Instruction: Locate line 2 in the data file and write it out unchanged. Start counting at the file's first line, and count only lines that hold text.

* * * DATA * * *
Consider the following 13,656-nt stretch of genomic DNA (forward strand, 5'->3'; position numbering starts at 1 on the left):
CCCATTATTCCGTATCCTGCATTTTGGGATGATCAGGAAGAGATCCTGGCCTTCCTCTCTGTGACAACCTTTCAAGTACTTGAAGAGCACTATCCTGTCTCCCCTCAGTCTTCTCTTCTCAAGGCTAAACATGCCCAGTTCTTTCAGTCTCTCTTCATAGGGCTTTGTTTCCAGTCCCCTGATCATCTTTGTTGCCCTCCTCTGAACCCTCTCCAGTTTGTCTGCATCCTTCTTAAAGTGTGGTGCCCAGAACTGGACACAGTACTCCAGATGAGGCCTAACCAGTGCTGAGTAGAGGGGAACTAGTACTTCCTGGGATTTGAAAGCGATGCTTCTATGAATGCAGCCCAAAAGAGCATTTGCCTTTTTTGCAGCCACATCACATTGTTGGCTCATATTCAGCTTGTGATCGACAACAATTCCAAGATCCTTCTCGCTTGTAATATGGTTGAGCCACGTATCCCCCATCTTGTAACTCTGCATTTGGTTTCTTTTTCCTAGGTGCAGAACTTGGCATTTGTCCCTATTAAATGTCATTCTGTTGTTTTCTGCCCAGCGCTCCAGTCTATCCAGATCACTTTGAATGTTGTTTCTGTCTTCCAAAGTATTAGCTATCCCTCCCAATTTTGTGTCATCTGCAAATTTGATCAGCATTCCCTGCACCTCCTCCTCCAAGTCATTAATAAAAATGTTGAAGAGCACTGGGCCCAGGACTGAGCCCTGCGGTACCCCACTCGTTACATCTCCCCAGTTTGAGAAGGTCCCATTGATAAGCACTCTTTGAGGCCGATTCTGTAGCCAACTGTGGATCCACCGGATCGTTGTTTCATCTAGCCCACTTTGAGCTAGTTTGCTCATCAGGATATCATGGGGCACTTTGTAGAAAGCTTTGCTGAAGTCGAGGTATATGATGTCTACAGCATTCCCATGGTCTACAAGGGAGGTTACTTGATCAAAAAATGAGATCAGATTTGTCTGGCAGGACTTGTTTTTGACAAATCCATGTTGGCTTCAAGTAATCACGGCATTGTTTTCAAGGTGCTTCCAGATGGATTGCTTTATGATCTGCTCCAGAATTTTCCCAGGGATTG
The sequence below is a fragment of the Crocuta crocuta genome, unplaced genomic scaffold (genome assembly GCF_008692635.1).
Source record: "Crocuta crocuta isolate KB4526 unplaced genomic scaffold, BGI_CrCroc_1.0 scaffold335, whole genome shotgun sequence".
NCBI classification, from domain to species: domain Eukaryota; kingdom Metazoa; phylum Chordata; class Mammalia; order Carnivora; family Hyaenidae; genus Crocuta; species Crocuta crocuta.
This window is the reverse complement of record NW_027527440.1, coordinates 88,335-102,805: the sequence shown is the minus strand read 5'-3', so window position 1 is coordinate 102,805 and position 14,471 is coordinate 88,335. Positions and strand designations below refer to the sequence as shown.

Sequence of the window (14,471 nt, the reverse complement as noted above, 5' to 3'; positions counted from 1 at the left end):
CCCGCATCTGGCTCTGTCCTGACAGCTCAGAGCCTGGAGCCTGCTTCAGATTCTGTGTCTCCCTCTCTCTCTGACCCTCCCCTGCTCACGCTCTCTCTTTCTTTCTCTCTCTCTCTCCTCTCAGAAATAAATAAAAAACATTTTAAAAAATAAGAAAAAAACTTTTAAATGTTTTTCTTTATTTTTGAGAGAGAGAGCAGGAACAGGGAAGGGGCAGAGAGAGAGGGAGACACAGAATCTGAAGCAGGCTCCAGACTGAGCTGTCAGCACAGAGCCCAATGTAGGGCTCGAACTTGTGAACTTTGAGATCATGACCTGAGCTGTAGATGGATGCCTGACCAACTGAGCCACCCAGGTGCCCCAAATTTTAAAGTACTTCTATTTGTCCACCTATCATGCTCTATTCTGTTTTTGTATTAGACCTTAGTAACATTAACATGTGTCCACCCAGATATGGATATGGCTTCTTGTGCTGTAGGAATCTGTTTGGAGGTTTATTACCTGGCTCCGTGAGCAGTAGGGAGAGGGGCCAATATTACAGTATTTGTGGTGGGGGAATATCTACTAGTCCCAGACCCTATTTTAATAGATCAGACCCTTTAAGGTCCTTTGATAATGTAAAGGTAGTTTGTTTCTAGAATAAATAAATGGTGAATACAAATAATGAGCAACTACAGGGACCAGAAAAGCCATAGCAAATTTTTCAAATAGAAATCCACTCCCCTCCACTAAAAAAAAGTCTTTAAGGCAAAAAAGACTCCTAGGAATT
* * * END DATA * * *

CCCATTATTCCGTATCCTGCATTTTGGGATGATCAGGAAGAGATCCTGGCCTTCCTCTCTGTGACAACCTTTCAAGTACTTGAAGAGCACTATCCTGTCTCCCCTCAGTCTTCTCTTCTCAAGGCTAAACATGCCCAGTTCTTTCAGTCTCTCTTCATAGGGCTTTGTTTCCAGTCCCCTGATCATCTTTGTTGCCCTCCTCTGAACCCTCTCCAGTTTGTCTGCATCCTTCTTAAAGTGTGGTGCCCAGAACTGGACACAGTACTCCAGATGAGGCCTAACCAGTGCTGAGTAGAGGGGAACTAGTACTTCCTGGGATTTGAAAGCGATGCTTCTATGAATGCAGCCCAAAAGAGCATTTGCCTTTTTTGCAGCCACATCACATTGTTGGCTCATATTCAGCTTGTGATCGACAACAATTCCAAGATCCTTCTCGCTTGTAATATGGTTGAGCCACGTATCCCCCATCTTGTAACTCTGCATTTGGTTTCTTTTTCCTAGGTGCAGAACTTGGCATTTGTCCCTATTAAATGTCATTCTGTTGTTTTCTGCCCAGCGCTCCAGTCTATCCAGATCACTTTGAATGTTGTTTCTGTCTTCCAAAGTATTAGCTATCCCTCCCAATTTTGTGTCATCTGCAAATTTGATCAGCATTCCCTGCACCTCCTCCTCCAAGTCATTAATAAAAATGTTGAAGAGCACTGGGCCCAGGACTGAGCCCTGCGGTACCCCACTCGTTACATCTCCCCAGTTTGAGAAGGTCCCATTGATAAGCACTCTTTGAGGCCGATTCTGTAGCCAACTGTGGATCCACCGGATCGTTGTTTCATCTAGCCCACTTTGAGCTAGTTTGCTCATCAGGATATCATGGGGCACTTTGTAGAAAGCTTTGCTGAAGTCGAGGTATATGATGTCTACAGCATTCCCATGGTCTACAAGGGAGGTTACTTGATCAAAAAATGAGATCAGATTTGTCTGGCAGGACTTGTTTTTGACAAATCCATGTTGGCTTCAAGTAATCACGGCATTGTTTTCAAGGTGCTTCCAGATGGATTGCTTTATGATCTGCTCCAGAATTTTCCCAGGGATTG